What was your relationship with the Koran?
The first time, it took me two months to read the Qu’ran, while the second time I took my time to reflect more deeply on what I was reading. Every day, I felt a stronger need to read it, until I embraced Islam. Many verses really hit my heart; it was as if God was talking directly to me. I also read some verses from the Bible and learned the common points between Christianity and Islam. Ultimately, the Qu’ran seemed to me a sacred text with clear principles that could guide me towards God.
Is there any surat you are particularly fond of?
Before I became Muslim, I learned verse 70 from the surat Al Anfal: “O Prophet, tell the prisoners in your hands , -if Allah is aware of any good in your hearts, He shall grant you better than that which was taken from you, and will forgive you- Allah is the Most Forgiving, Most Merciful.”I also learned the first surat of the Qu’ran, Al Fatiha, and started to pray even if I did not know how to do it properly.
Another verse that greatly struck me was: “How can you be ungrateful to Allah when you were dead and He gave you life? Then He will make you die and bring you back to life and then you will be led back to Him.” Koran 2/28
And also “If Allah helps you, then none can overcome you, and if He leaves you without assistance, then who is there to help you? Only in Allah should the belivers trust.” Qu’ran 3/160
It seemed like these verses talked directly to me.
When you became a Muslim and started to pray, what was your attitude towards your destiny? Did you think that everything would have gone well? Were you ready to accept anything?
Faith comes in different stages and mine developed over time. When I became a Muslim, I looked at my destiny with more serenity. I was sure that God loved me and He would have guided me towards what was good for me.
When I was scared and when I was anxious about my family and my future, I found strength in prayer. The more my faith grew, the more I asked God for strength and patience, especially when I was sad.
What are your thoughts about being now a different person, about accepting something that was extraneous to you, about a choice that radically changed your life?
Before accepting Islam, at some point, I already thought that Islam was the right path to follow. At a particular moment, I even thought that I was ready to accept it, but I feared how people could react. I often prayed to God to strengthen my faith and to prepare me for what was coming, to help me face all the offenses that I knew I would have received.
Were you already aware of the hostility you are now experiencing?
Yes, of course. I developed this awareness by studying the life of the Prophet Muhammad and his companions; it helped me to get an idea. Muslims has always been persecuted.
Why is it so, in your opinion?
Because Islam goes against a system based on injustice, the power of money, corruption, and falsehood. Such a system can perceive Islam as a threat.
It seems that people reacted negatively to your conversion to Islam because they thought that you were free to go wherever you wanted, to do whatever you wanted, to dress however you wanted, but instead you chose a religion that, according to them, takes away some of your freedom and makes you submissive to men. How is it possible?
The concept of freedom is subjective and, therefore, relative. Many people think that, for women, freedom means being able to show your body, to dress how you want to dress—although you must always dress how they want you to dress. Before, I thought I was free, but I was actually subjected to constant judgement. It became clear when I showed up dressed differently and people started to attack me.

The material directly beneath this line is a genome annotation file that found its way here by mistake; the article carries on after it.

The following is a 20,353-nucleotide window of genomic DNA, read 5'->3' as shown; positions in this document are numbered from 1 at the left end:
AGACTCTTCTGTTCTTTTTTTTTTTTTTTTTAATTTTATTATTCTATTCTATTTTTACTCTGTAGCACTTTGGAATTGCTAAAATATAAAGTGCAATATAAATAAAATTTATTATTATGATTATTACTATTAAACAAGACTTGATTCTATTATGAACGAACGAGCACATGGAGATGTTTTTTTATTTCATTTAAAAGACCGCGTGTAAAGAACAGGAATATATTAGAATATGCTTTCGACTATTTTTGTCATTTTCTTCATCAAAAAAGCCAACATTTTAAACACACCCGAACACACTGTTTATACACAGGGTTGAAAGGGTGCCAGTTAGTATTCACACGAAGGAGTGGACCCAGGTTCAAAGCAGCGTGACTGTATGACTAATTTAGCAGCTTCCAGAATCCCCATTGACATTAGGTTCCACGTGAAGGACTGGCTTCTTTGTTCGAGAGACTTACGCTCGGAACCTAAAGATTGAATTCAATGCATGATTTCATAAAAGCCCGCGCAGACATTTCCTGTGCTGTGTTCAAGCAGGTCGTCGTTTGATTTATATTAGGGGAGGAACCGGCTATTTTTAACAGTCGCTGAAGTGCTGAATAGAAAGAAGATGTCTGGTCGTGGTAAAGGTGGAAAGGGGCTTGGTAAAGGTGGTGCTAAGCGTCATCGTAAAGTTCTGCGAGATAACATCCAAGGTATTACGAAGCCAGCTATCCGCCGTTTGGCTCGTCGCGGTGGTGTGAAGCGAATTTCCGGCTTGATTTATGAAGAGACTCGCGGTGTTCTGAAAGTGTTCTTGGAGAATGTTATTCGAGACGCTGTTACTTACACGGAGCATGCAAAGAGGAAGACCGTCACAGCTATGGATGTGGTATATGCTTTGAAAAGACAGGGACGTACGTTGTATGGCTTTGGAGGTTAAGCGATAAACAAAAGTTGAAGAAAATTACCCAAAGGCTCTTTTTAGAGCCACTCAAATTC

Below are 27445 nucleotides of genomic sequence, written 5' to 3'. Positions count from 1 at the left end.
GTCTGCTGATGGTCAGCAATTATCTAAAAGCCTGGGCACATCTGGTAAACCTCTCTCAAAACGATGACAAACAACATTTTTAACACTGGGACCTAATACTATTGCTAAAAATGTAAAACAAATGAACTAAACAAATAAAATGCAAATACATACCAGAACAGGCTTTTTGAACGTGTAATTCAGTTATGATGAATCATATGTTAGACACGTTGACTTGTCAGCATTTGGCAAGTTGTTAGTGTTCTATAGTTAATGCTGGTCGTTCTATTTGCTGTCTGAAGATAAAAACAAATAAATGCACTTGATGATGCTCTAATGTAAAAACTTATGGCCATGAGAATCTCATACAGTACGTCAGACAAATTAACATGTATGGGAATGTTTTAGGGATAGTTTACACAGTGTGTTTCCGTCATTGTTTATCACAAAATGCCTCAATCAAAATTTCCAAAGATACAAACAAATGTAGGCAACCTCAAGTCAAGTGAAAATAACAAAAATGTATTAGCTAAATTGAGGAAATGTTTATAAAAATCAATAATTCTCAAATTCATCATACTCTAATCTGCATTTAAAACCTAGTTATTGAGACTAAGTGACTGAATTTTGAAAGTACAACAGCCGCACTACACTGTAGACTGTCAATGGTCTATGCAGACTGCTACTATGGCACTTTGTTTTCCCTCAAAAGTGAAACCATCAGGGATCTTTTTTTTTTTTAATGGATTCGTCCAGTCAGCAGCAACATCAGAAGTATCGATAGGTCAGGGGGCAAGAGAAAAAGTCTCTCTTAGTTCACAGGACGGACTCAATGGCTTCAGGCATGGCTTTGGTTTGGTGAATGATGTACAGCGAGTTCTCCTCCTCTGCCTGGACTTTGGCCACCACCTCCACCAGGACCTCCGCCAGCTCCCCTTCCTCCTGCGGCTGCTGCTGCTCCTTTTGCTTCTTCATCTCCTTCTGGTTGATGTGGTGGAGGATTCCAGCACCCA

There is something deeply wrong in this society if freedom only means to be able to discover your body. For me the veil is a symbol of freedom. I feel inside that God asks me to wear it to elevate my dignity and my honor; I know that by covering my body, people will first see my soul. Freedom to me means not being sexually objectified.
Do you feel less free to move, to work, and to meet people now?
When I am outside, I feel people glances on me. I do not know whether they recognize me or it is because of the veil. I think people are surprised to see how I dress, being Italian. But it doesn’t particularly bother me. I feel free and protected by God.
How did you choose your name?
One night, I dreamed that I was in Italy. I was taking the subway and my name on the metro card was Aisha.
Do you feel you are a better person today?
I am much more patient, much more respectful towards my parents—this was not always the case, more generous, and much more compassionate. When someone wrongs me, even if they offend me, I do not feel any resentment or anger. I do not feel like replying with some offense, but instead I try to understand that person. I think that he acts that way because he suffers. If I can, I must help him.
What expectations did you have of the Italian Islamic community?
I could not wait to know Muslims, but I thought it would have been difficult. My plan was going to Via Padova, entering some shops or Islamic butchery and say, “Assalamu aleikum.” I could not imagine people recognized me as much as they do. I thought I would have spent Ramadan alone. Instead, I received gifts, uncountable letters, and the video La Luce published with the support of many Muslims from all over Italy. I was amazed and profoundly grateful.
What surprised you most about the community?
First of all, I did not expect there were so many Italian Muslims. I thought I would have met mainly Egyptians, Morrocans, African Muslims. Instead, I first met Italian Muslims, and it was a great surprise. I was struck by the solidarity of the community, not only in Milan, everywhere. It feels like a second family to me.
Then I discovered a new reality, made up of many associations related to the Muslim community in Milan and beyond, which are committed to helping the weakest, the most vulnerable, victims of injustice. I feel especially close to the Progetto Aisha, which deals with gender issues. All these initiatives are encouraging me to participate, to take action.